CO2 Part IV - Part IV : CO2 The Finale (For now) We have...

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Part IV : CO 2 The Finale (For now) We have seen that CO 2 can be reduced by plants to carbohydrates in the process of photosynthesis. Photosynthesis is a remarkable and exquisite process, the details of which are still being unraveled. However much progress towards understanding it has come as a result of laborious studies over the last 40 years. Indeed, one of the world experts on the process, who has made highly important contributions to understanding the chemistry of photosynthesis, is Prof. Charles Yocum of the UM Department of Molecular and Cellular Biology. (I will try to get a lecture from him for this class during the term.) A common expression for something that seems to proceed slowly is that it is “like watching grass grow”. This pithy remark is rendered more understandable at the molecular level since it is now known that it takes eight photons to reduce one molecule of CO 2 to carbohydrate and release one molecule of O 2 . Dark adapted green plant matter requires four flashes of light before one O 2 molecule is released, and four photons are required for each half reaction, carried out by each of two photosystems, and this light must be of sufficient energy to carry out the charge separation, and subsequent chemical processes, shown in our half reactions written earlier. This is only one of the ways in which the photosynthetic process is unique. Indeed, the photosynthetic process has proven remarkably difficult to emulate by synthetic chemical processes in spite of concerted efforts over many years. The overall efficiency of photosynthesis has been nicely described by W. Gebbhardt, a physicist, who used an approach particularly well suited to make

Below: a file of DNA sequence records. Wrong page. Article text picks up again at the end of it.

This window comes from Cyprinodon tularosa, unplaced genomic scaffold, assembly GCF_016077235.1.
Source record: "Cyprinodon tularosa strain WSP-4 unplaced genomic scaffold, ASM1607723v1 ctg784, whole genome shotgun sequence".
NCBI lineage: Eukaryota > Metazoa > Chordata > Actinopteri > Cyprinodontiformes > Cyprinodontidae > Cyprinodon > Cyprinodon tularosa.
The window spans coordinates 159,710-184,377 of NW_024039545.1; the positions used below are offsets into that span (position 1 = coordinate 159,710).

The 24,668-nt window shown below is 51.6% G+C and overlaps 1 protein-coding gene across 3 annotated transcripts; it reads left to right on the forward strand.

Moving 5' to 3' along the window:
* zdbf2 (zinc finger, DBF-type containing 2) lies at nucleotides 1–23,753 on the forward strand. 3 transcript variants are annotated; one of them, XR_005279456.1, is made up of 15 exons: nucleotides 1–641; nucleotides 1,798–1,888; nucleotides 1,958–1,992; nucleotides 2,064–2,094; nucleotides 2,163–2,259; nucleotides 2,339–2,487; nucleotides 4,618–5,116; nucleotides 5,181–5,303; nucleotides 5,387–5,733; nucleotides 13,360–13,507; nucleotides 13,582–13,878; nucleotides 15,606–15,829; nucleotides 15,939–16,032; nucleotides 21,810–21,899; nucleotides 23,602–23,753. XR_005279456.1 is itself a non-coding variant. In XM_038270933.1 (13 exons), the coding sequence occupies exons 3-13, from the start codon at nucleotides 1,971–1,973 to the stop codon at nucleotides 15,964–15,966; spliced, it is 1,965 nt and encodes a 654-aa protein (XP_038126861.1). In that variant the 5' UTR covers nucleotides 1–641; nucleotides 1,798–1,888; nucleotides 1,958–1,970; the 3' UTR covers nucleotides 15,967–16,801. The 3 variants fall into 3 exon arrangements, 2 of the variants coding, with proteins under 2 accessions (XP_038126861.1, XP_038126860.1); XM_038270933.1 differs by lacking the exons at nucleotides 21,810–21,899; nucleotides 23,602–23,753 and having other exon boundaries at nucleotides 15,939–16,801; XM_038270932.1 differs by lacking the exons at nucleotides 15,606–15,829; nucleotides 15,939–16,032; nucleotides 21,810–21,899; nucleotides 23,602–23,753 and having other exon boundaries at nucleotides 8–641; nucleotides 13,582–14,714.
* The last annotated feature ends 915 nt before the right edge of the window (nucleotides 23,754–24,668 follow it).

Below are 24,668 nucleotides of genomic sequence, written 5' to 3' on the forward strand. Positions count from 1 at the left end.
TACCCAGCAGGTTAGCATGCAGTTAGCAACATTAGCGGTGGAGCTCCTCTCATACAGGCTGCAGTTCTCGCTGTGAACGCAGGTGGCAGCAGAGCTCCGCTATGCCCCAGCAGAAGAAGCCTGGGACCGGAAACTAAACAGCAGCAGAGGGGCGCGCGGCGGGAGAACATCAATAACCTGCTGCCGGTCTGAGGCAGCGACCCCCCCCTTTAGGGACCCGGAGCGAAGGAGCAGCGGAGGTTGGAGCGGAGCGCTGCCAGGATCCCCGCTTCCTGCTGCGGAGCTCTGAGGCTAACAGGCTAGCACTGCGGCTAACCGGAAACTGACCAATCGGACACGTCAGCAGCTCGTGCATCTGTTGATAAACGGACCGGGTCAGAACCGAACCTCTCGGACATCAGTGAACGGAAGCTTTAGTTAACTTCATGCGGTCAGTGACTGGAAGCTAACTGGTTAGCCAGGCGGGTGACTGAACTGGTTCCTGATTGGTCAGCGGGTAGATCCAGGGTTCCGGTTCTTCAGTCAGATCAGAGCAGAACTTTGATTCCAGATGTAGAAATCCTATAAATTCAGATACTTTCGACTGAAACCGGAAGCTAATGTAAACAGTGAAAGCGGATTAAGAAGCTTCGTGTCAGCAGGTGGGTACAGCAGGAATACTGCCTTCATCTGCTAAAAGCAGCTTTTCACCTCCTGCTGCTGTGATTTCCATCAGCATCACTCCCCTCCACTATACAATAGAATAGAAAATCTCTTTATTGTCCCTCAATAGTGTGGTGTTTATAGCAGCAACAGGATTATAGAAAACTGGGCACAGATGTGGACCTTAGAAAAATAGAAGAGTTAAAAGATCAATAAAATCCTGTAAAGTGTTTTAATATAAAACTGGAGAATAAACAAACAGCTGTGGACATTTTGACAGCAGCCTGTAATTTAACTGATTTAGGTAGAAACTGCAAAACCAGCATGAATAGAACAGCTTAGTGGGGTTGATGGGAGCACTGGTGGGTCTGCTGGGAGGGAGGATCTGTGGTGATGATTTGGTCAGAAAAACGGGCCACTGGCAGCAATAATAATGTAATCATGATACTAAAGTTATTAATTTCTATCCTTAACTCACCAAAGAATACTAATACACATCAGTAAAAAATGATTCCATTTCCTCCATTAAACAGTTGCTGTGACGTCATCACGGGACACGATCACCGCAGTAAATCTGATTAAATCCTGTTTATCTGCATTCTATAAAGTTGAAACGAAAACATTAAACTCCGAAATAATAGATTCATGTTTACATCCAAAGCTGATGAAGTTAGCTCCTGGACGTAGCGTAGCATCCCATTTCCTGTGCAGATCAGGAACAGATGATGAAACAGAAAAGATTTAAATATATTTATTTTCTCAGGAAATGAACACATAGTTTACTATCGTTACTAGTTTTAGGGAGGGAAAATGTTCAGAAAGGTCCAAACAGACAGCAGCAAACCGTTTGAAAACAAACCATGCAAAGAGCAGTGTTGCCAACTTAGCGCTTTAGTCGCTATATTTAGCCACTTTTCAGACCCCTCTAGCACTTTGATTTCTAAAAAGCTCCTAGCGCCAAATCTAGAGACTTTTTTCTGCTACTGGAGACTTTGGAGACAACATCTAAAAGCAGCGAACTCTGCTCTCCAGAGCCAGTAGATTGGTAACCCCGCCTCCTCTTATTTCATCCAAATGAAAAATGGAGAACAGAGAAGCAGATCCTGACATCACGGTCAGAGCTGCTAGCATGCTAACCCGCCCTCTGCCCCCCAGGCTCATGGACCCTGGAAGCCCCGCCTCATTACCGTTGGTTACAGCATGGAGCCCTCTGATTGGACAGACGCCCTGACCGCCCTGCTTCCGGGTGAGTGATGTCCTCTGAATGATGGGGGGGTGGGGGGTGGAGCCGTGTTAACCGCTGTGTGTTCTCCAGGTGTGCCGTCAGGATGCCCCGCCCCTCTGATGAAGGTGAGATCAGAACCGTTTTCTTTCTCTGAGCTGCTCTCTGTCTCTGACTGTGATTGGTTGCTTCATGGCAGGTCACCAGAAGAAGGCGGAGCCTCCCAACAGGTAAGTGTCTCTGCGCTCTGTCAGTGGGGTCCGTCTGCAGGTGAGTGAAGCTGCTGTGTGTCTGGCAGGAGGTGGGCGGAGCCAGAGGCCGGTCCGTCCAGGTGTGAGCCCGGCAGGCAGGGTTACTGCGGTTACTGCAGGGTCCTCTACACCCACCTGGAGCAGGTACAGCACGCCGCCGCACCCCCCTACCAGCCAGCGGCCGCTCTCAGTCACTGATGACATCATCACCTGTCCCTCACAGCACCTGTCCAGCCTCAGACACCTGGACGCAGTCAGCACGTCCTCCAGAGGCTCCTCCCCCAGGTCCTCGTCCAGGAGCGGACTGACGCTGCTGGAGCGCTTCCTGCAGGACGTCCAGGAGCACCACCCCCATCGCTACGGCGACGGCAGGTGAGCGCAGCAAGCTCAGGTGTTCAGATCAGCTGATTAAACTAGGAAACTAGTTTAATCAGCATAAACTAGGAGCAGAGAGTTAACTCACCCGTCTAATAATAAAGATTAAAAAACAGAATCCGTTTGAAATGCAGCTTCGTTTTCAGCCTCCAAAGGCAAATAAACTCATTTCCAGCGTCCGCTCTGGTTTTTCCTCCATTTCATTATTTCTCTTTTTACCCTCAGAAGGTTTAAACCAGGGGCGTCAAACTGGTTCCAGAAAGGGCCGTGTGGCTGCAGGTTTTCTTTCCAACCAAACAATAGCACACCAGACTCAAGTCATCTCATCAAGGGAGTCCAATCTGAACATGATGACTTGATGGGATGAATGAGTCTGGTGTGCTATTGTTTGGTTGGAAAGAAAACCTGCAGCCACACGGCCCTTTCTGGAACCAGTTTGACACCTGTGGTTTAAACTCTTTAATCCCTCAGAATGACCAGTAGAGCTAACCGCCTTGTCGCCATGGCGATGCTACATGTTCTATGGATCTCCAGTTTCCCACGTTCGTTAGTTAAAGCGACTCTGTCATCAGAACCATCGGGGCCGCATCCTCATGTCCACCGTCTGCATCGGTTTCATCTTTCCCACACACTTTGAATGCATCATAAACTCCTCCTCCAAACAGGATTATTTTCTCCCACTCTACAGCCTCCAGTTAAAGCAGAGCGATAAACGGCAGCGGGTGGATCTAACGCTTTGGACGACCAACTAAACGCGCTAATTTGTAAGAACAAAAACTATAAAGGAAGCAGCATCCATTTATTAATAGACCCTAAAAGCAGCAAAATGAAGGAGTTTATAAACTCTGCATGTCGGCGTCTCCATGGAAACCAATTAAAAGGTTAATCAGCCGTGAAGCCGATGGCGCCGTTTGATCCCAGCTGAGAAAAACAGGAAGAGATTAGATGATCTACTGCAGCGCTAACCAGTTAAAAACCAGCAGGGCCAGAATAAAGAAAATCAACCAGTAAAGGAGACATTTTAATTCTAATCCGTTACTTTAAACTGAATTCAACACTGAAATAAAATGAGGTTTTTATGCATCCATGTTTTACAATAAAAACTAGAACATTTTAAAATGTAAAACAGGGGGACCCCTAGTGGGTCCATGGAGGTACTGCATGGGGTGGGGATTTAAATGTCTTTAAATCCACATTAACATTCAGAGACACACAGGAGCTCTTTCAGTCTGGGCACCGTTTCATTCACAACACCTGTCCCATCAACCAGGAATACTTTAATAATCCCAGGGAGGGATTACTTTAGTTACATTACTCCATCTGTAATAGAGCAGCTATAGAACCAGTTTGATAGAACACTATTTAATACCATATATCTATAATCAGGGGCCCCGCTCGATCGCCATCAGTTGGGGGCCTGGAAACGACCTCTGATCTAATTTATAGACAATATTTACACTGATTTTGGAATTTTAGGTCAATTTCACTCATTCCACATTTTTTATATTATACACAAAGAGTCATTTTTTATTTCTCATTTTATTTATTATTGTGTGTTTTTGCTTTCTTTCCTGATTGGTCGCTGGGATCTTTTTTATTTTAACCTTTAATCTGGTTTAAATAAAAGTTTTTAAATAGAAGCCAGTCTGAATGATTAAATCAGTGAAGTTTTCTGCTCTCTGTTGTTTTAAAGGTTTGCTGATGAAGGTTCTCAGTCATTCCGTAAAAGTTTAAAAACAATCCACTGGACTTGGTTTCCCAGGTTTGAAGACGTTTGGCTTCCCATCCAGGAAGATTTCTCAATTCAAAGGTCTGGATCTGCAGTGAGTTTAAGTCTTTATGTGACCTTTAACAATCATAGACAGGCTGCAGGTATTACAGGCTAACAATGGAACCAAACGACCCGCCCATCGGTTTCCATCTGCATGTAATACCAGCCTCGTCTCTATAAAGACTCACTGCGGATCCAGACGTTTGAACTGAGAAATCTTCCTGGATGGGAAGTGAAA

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CO2 Part IV - Part IV : CO2 The Finale (For now) We have...

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